Despite its anointment, content's domain in cyberspace has not always been eminent. For the most part, financially successful content sites have been focused on specific topics--technology is one that comes to mind--while the demand for general-interest publications has been less bullish.
So Wall Street's reception of Salon.com, one of the first established Web magazines, could provide an important indication of content's coming of age on the Internet.
A content site has no guarantee for success even if it draws tons of traffic, especially if it relies almost solely on advertising for revenue. This has long been the case for predecessors in the pulp world: Manhattan tabloids may grab subway straphangers with headlines like "Headless body found in topless bar," but those aren't necessarily the consumers coveted by advertisers such as Saks Fifth Avenue.
Yet Saks may very well want to grab readers of a publication such as Salon, in paper or pixel form.
Salon could make it on the high end of what I call the "Tiffany-Target" evolution of content that started in newspapers a few decades back. The theory is that newspaper economics have followed the consumer retail market, where American shoppers have gravitated toward opposite poles: prestigious labels (Tiffany) and discount outlets (Target), with some specialty stores in between (Home Depot).
Left holding the bag, as it were, are department stores that have tried to be all things to all people (Macy's).
Parallels to the publishing business aren't perfect, but some clear gravitational trends are undeniable there too. While Nobel-prize titles still top bestseller lists, more prosaic how-to books have increasingly become staples for publishers on the nonfiction side of the aisle. Again, the two driving forces in both retail consumption and publishing are prestige and pragmatism.
Newspapers have seen similar changes, as "high-end" national publications such as the New York Times and Wall Street Journal continue to thrive while the more utilitarian neighborhood papers have boomed in circulation with the post-World War II migration to the suburbs. In the middle, and in decline, have been regional newspapers that provide neither cachet nor very local, block-by-block news. (Macy's, by the way, is typically one of the largest advertisers for papers in this category.)
If history is any guide, readers on the Web will become similarly magnetized to opposite fields. Whether any publication benefits from this division depends, as always, on timing.
Wired magazine, for example, had all the makings of success, covering a hot niche topic and acquiring coffee-table status--often residing next to Vanity Fair at newsstands, distinctly apart from its blue-collar computer trade brethren. But it tried to go public long before .com mania infected the masses. I would bet that even with its much-reported internal problems, Wired Ventures might be able to make a go of it in today's market frenzy.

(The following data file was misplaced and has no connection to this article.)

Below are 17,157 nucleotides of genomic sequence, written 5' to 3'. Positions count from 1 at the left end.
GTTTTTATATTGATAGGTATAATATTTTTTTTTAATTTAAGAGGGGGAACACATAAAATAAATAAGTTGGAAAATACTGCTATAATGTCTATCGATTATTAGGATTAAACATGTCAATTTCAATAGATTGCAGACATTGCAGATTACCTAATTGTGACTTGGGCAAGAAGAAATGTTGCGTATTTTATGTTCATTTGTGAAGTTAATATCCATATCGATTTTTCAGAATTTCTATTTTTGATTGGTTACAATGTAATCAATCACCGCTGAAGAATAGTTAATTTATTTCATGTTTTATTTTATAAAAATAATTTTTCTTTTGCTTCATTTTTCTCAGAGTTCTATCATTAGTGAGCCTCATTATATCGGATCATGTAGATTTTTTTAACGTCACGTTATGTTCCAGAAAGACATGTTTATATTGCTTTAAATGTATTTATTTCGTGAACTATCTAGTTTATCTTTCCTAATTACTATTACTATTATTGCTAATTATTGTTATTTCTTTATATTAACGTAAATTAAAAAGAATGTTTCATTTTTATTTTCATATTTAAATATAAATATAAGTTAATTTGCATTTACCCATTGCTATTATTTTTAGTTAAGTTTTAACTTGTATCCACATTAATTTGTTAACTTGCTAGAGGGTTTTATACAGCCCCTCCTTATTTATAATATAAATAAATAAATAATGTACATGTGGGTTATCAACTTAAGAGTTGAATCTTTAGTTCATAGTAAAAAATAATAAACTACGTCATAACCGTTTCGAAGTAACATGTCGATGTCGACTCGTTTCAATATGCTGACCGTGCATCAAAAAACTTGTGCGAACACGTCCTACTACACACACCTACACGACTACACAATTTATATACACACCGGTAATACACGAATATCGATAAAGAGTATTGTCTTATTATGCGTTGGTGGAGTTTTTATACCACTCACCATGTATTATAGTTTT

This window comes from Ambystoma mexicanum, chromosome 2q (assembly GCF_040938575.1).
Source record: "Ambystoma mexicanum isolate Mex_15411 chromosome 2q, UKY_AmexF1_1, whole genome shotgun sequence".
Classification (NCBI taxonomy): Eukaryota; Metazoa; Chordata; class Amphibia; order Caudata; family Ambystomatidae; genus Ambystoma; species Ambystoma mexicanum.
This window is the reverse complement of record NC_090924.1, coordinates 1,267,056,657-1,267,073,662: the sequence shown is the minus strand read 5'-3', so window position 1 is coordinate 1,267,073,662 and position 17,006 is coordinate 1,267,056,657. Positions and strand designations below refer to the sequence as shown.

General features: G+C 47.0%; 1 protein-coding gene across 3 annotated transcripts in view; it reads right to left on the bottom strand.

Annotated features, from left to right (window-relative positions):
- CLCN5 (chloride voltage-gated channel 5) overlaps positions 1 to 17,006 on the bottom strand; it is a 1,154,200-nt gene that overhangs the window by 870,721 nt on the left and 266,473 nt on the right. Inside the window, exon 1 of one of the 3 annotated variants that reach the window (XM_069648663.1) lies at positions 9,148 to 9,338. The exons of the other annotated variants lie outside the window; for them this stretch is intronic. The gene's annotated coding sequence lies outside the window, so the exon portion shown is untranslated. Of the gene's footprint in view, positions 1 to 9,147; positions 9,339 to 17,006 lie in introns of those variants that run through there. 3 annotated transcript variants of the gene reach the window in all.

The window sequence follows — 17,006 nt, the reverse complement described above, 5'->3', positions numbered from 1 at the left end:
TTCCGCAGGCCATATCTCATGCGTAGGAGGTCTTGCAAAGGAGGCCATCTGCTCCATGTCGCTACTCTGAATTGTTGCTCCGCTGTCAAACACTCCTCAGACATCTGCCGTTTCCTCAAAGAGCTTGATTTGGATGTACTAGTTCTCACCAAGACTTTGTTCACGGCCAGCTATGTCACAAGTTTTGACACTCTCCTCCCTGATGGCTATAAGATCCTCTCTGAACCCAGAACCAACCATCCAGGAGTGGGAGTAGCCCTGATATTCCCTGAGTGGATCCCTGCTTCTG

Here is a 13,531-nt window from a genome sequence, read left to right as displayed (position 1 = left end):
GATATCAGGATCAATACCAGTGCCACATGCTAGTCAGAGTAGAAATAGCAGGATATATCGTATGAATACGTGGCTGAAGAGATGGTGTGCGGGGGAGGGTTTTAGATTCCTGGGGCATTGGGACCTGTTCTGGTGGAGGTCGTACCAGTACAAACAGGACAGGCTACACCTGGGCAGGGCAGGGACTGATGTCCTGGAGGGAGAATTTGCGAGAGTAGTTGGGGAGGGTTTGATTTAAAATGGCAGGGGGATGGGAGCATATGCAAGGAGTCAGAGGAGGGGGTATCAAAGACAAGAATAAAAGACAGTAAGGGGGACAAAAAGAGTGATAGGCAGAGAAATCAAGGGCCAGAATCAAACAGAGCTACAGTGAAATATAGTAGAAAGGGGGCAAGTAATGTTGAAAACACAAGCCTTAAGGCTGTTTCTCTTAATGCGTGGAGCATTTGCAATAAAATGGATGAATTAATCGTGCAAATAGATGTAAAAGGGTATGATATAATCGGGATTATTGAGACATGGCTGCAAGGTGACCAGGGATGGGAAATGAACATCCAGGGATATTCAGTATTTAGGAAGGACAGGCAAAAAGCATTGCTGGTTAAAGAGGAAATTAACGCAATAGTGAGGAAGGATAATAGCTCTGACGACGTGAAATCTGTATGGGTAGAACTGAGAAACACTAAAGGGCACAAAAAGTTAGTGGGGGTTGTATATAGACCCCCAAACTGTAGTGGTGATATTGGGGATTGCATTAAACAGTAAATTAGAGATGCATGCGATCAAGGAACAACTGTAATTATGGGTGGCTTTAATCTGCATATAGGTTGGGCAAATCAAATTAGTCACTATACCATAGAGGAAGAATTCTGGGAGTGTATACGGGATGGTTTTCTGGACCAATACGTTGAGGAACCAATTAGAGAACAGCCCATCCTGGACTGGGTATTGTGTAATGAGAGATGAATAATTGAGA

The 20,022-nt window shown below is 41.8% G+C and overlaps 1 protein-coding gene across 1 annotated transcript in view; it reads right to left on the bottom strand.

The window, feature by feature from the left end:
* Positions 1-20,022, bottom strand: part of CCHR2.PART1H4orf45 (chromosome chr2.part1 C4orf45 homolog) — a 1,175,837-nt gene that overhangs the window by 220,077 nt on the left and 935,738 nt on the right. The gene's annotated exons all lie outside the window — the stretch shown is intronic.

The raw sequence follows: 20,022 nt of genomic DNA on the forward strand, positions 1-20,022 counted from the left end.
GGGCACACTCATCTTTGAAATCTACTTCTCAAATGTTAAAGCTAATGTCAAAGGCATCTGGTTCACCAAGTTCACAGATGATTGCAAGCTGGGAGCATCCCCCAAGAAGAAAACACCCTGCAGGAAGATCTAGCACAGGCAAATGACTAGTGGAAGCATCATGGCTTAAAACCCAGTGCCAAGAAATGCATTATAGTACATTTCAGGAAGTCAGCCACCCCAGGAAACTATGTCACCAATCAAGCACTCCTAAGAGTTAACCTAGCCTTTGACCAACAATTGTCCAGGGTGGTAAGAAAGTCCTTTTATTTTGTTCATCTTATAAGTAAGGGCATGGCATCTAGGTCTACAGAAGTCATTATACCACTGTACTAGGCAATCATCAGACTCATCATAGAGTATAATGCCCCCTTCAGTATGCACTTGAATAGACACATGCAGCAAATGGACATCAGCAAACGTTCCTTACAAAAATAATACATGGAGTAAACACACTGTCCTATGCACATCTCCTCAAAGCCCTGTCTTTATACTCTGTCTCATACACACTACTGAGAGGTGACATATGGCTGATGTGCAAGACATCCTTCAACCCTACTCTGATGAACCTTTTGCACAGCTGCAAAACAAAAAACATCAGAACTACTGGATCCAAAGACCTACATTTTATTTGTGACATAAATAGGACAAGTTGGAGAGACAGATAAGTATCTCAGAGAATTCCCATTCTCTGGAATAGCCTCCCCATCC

At the same time, however, I would not be so confident about the chances for Microsoft's Slate, whose editorial direction is perhaps closer to that of Salon. Although Slate clearly wanted to be known for its Saks appeal (sorry), it has been largely forgotten since its celebrated beginnings three years ago.
Salon has maintained a firm footing on the front lines of the virtual frontier but is almost painfully realistic about its prospects on the Street. "The offering involves a high degree of risk," the company stated in its IPO filing, as first reported by my colleague Jeff Pelline at News.com. "We lack significant revenues, we have a history of losses, and we anticipate increased losses."
So much for irrational exuberance.
Moreover, the broadly cast Salon does not cover a specific topic or issue, something that all advertisers seek to maximize their chances of reaching the right readers. On any given day, it will publish articles on anything ranging from politics to sex--or, lately, both in the same story.
Nearly all other Web content companies that have gone public are dedicated to a particular area of coverage, such as the stock market. That kind of specialization also naturally lends itself to other income possibilities, such as real-time stock quotes, company research, brokerage services, and other forms of e-commerce.
The relative limits of its business model are precisely what make Salon.com a perfect test for the Web's development as a literary medium. And I, for one, am unabashedly rooting for its success.
News.com managing editor Mike Yamamoto reads way too much for his own good.